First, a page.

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Decadal trends in a coral community and evidence of changed disturbance regime


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Wakeford, M, Done, TJ and Johnson, CR 2008 , 'Decadal trends in a coral community and evidence of changed disturbance regime' , Coral Reefs, vol. 27, no. 1 , pp. 1-13 , doi: 10.1007/s00338-007-0284-0.

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A 23 year data set (1981–2003 inclusive) and
the spatially explicit individual-based model ‘‘Compete’’
were used to investigate the implications of changing disturbance
frequency on cover and taxonomic composition of
a shallow coral community at Lizard Island, Australia.
Near-vertical in situ stereo-photography was used to estimate
rates of coral growth, mortality, recruitment and
outcomes of pair-wise competitive interactions for 17
physiognomic groups of hard and soft corals. These data
were used to parameterise the model, and to quantify
impacts of three acute disturbance events that caused significant
coral mortality: 1982—a combination of coral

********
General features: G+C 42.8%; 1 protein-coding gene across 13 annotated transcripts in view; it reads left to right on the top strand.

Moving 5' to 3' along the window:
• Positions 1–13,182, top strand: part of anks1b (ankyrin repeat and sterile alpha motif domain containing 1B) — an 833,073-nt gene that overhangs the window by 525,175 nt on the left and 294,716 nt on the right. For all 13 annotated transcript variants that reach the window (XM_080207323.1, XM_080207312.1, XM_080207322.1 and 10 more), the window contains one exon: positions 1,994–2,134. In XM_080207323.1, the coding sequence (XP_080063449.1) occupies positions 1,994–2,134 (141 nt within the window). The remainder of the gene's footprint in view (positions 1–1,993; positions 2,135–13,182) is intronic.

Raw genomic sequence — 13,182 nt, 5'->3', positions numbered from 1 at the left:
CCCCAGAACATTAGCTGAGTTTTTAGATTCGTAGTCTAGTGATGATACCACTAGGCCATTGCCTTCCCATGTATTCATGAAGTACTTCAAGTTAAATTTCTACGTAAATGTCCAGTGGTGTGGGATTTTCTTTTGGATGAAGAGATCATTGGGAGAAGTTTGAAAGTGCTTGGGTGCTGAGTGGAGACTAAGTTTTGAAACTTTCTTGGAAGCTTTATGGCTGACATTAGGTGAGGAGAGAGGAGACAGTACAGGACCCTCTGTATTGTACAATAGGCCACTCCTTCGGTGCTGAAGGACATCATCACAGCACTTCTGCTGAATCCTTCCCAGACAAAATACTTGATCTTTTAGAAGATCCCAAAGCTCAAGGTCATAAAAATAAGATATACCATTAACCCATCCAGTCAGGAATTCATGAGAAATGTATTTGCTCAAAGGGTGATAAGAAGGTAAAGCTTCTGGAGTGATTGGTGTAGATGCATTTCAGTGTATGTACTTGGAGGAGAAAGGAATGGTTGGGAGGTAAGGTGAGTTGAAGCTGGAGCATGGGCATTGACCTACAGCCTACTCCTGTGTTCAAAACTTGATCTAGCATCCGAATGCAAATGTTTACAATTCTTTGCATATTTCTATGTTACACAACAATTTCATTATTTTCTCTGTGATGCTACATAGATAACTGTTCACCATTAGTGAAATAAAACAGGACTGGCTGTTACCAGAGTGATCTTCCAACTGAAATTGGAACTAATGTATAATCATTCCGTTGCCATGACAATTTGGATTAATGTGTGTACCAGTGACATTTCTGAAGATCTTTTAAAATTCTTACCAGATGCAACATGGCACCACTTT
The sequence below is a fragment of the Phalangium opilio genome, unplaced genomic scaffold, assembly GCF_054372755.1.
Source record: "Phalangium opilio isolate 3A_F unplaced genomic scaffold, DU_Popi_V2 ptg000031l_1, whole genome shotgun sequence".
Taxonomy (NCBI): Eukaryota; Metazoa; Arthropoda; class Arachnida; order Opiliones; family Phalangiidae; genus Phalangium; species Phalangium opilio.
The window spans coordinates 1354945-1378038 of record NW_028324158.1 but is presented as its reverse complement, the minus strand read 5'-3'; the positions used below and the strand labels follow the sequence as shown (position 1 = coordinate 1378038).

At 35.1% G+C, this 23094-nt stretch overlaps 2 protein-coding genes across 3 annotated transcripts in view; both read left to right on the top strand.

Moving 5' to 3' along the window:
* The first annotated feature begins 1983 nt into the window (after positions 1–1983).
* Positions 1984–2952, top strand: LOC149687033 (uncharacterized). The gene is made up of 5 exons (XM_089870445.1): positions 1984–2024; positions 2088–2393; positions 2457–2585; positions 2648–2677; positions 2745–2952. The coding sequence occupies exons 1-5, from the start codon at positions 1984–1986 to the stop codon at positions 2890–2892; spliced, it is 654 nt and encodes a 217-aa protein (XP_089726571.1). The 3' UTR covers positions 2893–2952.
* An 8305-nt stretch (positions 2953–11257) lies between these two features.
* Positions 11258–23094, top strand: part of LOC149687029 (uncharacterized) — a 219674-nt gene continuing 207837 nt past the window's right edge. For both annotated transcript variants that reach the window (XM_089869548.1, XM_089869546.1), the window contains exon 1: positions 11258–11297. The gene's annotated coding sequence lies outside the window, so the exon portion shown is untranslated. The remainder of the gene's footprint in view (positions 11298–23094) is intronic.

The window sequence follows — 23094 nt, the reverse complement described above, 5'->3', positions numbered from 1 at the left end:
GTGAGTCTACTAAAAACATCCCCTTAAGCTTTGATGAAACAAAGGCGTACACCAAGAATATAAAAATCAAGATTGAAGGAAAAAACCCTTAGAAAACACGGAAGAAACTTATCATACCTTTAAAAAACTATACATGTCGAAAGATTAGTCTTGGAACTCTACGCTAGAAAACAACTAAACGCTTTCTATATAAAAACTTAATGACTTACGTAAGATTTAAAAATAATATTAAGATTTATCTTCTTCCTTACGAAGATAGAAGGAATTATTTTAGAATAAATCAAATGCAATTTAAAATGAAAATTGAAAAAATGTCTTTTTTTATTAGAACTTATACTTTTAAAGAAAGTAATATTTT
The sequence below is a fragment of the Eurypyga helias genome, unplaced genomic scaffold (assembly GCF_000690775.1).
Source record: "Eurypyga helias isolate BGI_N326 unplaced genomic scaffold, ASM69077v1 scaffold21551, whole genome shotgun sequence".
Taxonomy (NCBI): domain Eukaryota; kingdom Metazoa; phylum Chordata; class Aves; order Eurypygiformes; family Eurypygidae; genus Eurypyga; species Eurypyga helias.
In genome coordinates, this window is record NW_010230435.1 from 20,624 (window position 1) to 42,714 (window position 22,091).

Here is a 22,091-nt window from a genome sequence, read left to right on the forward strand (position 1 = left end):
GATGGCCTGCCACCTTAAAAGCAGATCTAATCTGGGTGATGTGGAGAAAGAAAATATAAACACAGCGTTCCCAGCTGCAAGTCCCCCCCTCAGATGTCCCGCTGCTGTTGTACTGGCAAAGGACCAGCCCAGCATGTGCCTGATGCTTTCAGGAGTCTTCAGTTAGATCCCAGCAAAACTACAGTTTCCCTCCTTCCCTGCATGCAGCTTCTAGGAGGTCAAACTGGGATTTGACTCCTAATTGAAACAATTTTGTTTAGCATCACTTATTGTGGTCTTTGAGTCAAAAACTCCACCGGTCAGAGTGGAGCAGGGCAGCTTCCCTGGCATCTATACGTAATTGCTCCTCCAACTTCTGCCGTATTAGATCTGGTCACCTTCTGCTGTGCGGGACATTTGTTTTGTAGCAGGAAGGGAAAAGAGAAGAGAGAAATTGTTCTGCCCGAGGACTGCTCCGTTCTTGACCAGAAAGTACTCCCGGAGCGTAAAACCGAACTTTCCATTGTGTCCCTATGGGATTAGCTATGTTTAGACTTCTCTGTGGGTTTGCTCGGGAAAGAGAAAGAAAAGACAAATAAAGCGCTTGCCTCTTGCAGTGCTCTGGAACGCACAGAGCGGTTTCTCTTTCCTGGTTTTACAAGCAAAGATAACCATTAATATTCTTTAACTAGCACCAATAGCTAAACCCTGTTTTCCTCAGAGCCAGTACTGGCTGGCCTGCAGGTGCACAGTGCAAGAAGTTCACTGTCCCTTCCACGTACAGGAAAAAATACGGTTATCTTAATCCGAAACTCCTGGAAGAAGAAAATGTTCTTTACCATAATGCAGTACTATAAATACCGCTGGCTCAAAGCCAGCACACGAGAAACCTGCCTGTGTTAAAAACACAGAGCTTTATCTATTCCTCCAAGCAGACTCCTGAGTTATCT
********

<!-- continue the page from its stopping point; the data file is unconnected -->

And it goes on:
bleaching and Crown-of-Thorns starfish; 1990—cyclone
waves; and 1996—Crown-of-Thorns starfish. Predicted
coral community trajectories were not sensitive to the
outcomes of competitive interactions (probably because
average coral cover was only 32% and there was strong
vertical separation among established corals) or to major
changes in recruitment rates. The model trajectory of coral
cover matched the observed trajectory accurately until the
1996 disturbance, but only if all coral mortality was confined
to the 3 years of acute disturbance. Beyond that date
(1997–2003), when the observed community failed to
recover, it was necessary to introduce annual chronic
background mortality to obtain a good match between
modelled and observed coral cover. This qualitative switch
in the model may reflect actual loss of resilience in the real
community. Simulated over a century, an 8 year disturbance
frequency most closely reproduced the mean
community composition observed in the field prior to
major disturbance events. Shorter intervals between disturbances
led to reduced presence of the dominant hard
coral groups, and a gradual increase in the slow growing,
more resilient soft corals, while longer intervals (up to
16 years) resulted in monopolization by the fastest growing
table coral, Acropora hyacinthus.

Item Type: Article
Authors/Creators:Wakeford, M and Done, TJ and Johnson, CR
Keywords: Resilience, chronic disturbance, Community structure, climate change, diversity
Journal or Publication Title: Coral Reefs
DOI / ID Number: 10.1007/s00338-007-0284-0
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